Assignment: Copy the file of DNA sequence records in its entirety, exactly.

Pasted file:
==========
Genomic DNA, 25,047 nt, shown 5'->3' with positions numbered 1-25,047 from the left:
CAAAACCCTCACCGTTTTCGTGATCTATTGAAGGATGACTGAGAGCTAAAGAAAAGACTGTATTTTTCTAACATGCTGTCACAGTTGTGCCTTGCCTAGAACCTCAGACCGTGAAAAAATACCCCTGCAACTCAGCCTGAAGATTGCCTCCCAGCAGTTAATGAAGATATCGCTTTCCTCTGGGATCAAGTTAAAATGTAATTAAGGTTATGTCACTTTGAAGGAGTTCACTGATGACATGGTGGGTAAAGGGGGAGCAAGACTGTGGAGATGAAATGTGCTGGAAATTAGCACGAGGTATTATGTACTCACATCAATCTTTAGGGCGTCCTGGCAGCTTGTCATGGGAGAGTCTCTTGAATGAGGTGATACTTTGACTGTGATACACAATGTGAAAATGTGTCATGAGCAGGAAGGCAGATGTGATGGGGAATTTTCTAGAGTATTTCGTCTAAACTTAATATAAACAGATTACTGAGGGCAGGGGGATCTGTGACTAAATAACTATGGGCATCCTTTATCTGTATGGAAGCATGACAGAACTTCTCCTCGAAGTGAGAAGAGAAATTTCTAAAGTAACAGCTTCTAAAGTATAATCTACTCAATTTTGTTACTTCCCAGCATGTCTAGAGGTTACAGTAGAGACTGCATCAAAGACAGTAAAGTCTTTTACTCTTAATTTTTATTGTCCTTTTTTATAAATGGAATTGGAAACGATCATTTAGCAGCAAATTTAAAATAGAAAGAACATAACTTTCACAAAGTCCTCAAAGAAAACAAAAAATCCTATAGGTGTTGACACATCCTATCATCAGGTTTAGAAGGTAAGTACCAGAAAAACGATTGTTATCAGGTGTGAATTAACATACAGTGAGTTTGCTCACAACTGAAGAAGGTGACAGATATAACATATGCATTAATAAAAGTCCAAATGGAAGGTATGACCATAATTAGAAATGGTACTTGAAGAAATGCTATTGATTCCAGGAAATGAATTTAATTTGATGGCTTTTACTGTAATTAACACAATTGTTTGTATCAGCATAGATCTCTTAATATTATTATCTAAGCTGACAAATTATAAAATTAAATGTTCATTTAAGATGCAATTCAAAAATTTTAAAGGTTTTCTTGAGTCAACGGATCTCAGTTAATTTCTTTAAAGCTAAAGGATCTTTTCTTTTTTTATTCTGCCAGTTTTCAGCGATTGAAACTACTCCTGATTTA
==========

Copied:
Genomic DNA, 25,047 nt, shown 5'->3' with positions numbered 1-25,047 from the left:
CAAAACCCTCACCGTTTTCGTGATCTATTGAAGGATGACTGAGAGCTAAAGAAAAGACTGTATTTTTCTAACATGCTGTCACAGTTGTGCCTTGCCTAGAACCTCAGACCGTGAAAAAATACCCCTGCAACTCAGCCTGAAGATTGCCTCCCAGCAGTTAATGAAGATATCGCTTTCCTCTGGGATCAAGTTAAAATGTAATTAAGGTTATGTCACTTTGAAGGAGTTCACTGATGACATGGTGGGTAAAGGGGGAGCAAGACTGTGGAGATGAAATGTGCTGGAAATTAGCACGAGGTATTATGTACTCACATCAATCTTTAGGGCGTCCTGGCAGCTTGTCATGGGAGAGTCTCTTGAATGAGGTGATACTTTGACTGTGATACACAATGTGAAAATGTGTCATGAGCAGGAAGGCAGATGTGATGGGGAATTTTCTAGAGTATTTCGTCTAAACTTAATATAAACAGATTACTGAGGGCAGGGGGATCTGTGACTAAATAACTATGGGCATCCTTTATCTGTATGGAAGCATGACAGAACTTCTCCTCGAAGTGAGAAGAGAAATTTCTAAAGTAACAGCTTCTAAAGTATAATCTACTCAATTTTGTTACTTCCCAGCATGTCTAGAGGTTACAGTAGAGACTGCATCAAAGACAGTAAAGTCTTTTACTCTTAATTTTTATTGTCCTTTTTTATAAATGGAATTGGAAACGATCATTTAGCAGCAAATTTAAAATAGAAAGAACATAACTTTCACAAAGTCCTCAAAGAAAACAAAAAATCCTATAGGTGTTGACACATCCTATCATCAGGTTTAGAAGGTAAGTACCAGAAAAACGATTGTTATCAGGTGTGAATTAACATACAGTGAGTTTGCTCACAACTGAAGAAGGTGACAGATATAACATATGCATTAATAAAAGTCCAAATGGAAGGTATGACCATAATTAGAAATGGTACTTGAAGAAATGCTATTGATTCCAGGAAATGAATTTAATTTGATGGCTTTTACTGTAATTAACACAATTGTTTGTATCAGCATAGATCTCTTAATATTATTATCTAAGCTGACAAATTATAAAATTAAATGTTCATTTAAGATGCAATTCAAAAATTTTAAAGGTTTTCTTGAGTCAACGGATCTCAGTTAATTTCTTTAAAGCTAAAGGATCTTTTCTTTTTTTATTCTGCCAGTTTTCAGCGATTGAAACTACTCCTGATTTA